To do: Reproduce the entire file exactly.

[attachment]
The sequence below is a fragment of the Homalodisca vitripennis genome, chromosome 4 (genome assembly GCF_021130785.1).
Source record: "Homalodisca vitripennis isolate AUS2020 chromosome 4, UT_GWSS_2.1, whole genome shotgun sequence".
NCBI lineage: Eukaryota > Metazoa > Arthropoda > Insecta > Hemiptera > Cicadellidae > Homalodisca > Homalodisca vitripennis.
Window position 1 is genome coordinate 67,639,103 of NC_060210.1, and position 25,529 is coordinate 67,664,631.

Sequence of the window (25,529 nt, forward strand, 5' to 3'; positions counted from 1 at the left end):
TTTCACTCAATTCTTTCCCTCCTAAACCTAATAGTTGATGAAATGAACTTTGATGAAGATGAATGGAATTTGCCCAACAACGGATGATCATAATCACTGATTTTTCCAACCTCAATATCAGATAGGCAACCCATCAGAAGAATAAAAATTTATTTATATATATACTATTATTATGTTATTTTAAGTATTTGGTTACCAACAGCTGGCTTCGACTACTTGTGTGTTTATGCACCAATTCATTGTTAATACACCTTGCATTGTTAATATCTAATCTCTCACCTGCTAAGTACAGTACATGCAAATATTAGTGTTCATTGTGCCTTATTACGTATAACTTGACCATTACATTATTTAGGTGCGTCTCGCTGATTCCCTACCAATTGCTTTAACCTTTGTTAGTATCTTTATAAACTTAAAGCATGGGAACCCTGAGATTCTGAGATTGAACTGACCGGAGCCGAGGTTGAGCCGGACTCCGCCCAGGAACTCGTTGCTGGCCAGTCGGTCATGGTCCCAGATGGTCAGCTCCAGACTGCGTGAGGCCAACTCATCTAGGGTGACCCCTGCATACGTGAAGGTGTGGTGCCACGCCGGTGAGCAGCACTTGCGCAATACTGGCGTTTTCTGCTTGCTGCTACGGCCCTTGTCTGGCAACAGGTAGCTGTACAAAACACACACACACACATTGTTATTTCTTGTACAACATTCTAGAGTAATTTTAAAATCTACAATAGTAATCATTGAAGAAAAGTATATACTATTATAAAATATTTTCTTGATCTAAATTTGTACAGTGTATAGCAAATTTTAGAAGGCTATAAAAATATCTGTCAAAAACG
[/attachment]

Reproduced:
The sequence below is a fragment of the Homalodisca vitripennis genome, chromosome 4 (genome assembly GCF_021130785.1).
Source record: "Homalodisca vitripennis isolate AUS2020 chromosome 4, UT_GWSS_2.1, whole genome shotgun sequence".
NCBI lineage: Eukaryota > Metazoa > Arthropoda > Insecta > Hemiptera > Cicadellidae > Homalodisca > Homalodisca vitripennis.
Window position 1 is genome coordinate 67,639,103 of NC_060210.1, and position 25,529 is coordinate 67,664,631.

Sequence of the window (25,529 nt, forward strand, 5' to 3'; positions counted from 1 at the left end):
TTTCACTCAATTCTTTCCCTCCTAAACCTAATAGTTGATGAAATGAACTTTGATGAAGATGAATGGAATTTGCCCAACAACGGATGATCATAATCACTGATTTTTCCAACCTCAATATCAGATAGGCAACCCATCAGAAGAATAAAAATTTATTTATATATATACTATTATTATGTTATTTTAAGTATTTGGTTACCAACAGCTGGCTTCGACTACTTGTGTGTTTATGCACCAATTCATTGTTAATACACCTTGCATTGTTAATATCTAATCTCTCACCTGCTAAGTACAGTACATGCAAATATTAGTGTTCATTGTGCCTTATTACGTATAACTTGACCATTACATTATTTAGGTGCGTCTCGCTGATTCCCTACCAATTGCTTTAACCTTTGTTAGTATCTTTATAAACTTAAAGCATGGGAACCCTGAGATTCTGAGATTGAACTGACCGGAGCCGAGGTTGAGCCGGACTCCGCCCAGGAACTCGTTGCTGGCCAGTCGGTCATGGTCCCAGATGGTCAGCTCCAGACTGCGTGAGGCCAACTCATCTAGGGTGACCCCTGCATACGTGAAGGTGTGGTGCCACGCCGGTGAGCAGCACTTGCGCAATACTGGCGTTTTCTGCTTGCTGCTACGGCCCTTGTCTGGCAACAGGTAGCTGTACAAAACACACACACACACATTGTTATTTCTTGTACAACATTCTAGAGTAATTTTAAAATCTACAATAGTAATCATTGAAGAAAAGTATATACTATTATAAAATATTTTCTTGATCTAAATTTGTACAGTGTATAGCAAATTTTAGAAGGCTATAAAAATATCTGTCAAAAACG